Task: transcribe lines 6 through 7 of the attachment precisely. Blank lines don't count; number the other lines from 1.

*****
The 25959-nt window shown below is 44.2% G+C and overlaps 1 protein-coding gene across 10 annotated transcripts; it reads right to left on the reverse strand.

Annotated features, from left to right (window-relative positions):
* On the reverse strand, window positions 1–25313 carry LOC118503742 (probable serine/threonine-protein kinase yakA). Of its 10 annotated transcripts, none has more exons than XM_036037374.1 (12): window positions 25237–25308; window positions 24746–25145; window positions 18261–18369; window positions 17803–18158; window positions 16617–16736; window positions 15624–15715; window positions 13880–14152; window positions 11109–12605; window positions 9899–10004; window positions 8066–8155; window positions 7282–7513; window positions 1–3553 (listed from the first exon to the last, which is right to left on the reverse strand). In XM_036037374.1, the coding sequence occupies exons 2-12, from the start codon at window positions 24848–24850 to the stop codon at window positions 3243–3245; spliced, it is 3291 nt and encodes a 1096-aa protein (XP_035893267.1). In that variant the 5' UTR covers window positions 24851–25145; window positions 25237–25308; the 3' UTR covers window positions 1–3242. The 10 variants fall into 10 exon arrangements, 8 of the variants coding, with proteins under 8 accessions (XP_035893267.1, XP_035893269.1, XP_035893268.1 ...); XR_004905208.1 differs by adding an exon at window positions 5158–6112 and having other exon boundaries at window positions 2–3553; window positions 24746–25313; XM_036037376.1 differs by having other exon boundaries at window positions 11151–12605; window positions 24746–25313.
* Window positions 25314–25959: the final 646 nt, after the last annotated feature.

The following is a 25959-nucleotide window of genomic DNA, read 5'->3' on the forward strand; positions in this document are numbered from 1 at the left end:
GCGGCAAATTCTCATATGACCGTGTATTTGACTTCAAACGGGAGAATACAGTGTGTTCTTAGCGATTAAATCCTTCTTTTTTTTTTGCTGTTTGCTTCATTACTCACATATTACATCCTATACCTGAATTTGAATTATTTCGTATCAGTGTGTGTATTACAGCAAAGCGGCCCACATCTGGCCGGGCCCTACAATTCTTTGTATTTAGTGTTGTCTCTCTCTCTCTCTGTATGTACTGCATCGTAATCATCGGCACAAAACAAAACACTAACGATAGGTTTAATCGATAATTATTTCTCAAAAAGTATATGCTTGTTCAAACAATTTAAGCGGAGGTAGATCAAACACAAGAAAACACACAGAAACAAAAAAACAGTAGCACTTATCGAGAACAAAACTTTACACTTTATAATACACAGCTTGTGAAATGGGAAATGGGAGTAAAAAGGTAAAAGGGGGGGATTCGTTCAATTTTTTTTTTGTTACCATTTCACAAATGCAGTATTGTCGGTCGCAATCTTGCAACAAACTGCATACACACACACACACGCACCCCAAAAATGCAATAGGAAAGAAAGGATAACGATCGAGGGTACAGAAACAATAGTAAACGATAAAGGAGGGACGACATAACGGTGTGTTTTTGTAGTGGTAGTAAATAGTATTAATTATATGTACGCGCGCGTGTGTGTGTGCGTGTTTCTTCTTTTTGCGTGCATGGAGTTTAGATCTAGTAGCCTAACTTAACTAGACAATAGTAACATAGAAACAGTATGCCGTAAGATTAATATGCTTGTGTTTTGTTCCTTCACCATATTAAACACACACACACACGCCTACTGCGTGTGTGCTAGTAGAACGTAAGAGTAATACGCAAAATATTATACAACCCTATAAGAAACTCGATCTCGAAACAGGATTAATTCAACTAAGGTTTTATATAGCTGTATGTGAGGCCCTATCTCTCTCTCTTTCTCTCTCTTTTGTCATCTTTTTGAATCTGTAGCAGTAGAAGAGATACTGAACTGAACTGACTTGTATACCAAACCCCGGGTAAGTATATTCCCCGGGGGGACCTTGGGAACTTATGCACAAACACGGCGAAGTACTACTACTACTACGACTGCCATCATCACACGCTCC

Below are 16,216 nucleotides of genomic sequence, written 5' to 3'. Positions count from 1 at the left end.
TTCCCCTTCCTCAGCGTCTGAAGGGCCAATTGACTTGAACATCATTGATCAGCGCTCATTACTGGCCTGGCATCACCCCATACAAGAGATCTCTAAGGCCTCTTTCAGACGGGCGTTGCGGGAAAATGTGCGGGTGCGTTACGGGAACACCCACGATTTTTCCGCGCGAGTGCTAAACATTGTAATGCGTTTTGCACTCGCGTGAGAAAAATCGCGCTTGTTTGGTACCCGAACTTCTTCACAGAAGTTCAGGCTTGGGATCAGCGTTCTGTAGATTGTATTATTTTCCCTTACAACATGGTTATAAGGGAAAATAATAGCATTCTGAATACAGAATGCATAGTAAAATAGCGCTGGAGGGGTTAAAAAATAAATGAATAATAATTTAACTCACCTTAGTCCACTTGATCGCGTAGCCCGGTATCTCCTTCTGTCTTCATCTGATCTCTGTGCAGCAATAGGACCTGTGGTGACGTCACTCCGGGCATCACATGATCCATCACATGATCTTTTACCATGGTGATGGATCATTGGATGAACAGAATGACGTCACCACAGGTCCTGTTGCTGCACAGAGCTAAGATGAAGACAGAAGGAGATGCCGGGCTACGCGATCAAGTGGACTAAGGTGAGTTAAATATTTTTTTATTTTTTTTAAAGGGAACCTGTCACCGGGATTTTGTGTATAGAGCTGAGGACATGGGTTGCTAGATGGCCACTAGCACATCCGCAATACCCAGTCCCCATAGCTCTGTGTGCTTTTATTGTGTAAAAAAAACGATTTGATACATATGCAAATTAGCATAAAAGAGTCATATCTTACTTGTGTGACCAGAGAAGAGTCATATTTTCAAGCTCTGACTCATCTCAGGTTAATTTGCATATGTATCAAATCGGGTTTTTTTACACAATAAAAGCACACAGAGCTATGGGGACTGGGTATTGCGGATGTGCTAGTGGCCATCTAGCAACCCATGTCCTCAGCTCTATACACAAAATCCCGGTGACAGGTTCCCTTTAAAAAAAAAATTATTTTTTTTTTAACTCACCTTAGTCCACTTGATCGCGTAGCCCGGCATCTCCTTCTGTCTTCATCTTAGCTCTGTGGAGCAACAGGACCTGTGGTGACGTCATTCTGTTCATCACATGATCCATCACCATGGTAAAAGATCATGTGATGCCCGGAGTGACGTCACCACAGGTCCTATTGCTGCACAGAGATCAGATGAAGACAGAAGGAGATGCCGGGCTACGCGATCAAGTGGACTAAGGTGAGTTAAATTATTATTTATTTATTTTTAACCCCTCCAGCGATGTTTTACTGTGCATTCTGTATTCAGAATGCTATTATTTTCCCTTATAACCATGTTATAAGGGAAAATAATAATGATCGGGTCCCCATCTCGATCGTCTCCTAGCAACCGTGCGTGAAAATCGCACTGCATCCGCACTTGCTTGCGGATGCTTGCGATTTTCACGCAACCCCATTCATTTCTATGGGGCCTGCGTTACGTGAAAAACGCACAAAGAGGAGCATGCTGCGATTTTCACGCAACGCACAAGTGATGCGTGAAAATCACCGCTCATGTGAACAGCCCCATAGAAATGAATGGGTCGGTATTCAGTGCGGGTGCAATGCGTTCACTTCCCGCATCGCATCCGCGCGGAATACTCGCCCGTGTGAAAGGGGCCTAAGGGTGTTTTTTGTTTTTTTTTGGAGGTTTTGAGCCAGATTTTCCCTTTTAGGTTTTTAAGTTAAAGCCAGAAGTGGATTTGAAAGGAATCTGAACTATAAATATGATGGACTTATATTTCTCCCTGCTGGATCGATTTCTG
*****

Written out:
GCGGCAAATTCTCATATGACCGTGTATTTGACTTCAAACGGGAGAATACAGTGTGTTCTTAGCGATTAAATCCTTCTTTTTTTTTTGCTGTTTGCTTCATTACTCACATATTACATCCTATACCTGAATTTGAATTATTTCGTATCAGTGTGTGTATTACAGCAAAGCGGCCCACATCTGGCCGGGCCCTACAATTCTTTGTATTTAGTGTTGTCTCTCTCTCTCTCTGTATGTACTGCATCGTAATCATCGGCACAAAACAAAACACTAACGATAGGTTTAATCGATAATTATTTCTCAAAAAGTATATGCTTGTTCAAACAATTTAAGCGGAGGTAGATCAAACACAAGAAAACACACAGAAACAAAAAAACAGTAGCACTTATCGAGAACAAAACTTTACACTTTATAATACACAGCTTGTGAAATGGGAAATGGGAGTAAAAAGGTAAAAGGGGGGGATTCGTTCAATTTTTTTTTTGTTACCATTTCACAAATGCAGTATTGTCGGTCGCAATCTTGCAACAAACTGCATACACACACACACACGCACCCCAAAAATGCAATAGGAAAGAAAGGATAACGATCGAGGGTACAGAAACAATAGTAAACGATAAAGGAGGGACGACATAACGGTGTGTTTTTGTAGTGGTAGTAAATAGTATTAATTATATGTACGCGCGCGTGTGTGTGTGCGTGTTTCTTCTTTTTGCGTGCATGGAGTTTAGATCTAGTAGCCTAACTTAACTAGACAATAGTAACATAGAAACAGTATGCCGTAAGATTAATATGCTTGTGTTTTGTTCCTTCACCATATTAAACACACACACACACGCCTACTGCGTGTGTGCTAGTAGAACGTAAGAGTAATACGCAAAATATTATACAACCCTATAAGAAACTCGATCTCGAAACAGGATTAATTCAACTAAGGTTTTATATAGCTGTATGTGAGGCCCTATCTCTCTCTCTTTCTCTCTCTTTTGTCATCTTTTTGAATCTGTAGCAGTAGAAGAGATACTGAACTGAACTGACTTGTATACCAAACCCCGGGTAAGTATATTCCCCGGGGGGACCTTGGGAACTTATGCACAAACACGGCGAAGTACTACTACTACTACGACTGCCATCATCACACGCTCC

Below are 16,216 nucleotides of genomic sequence, written 5' to 3'. Positions count from 1 at the left end.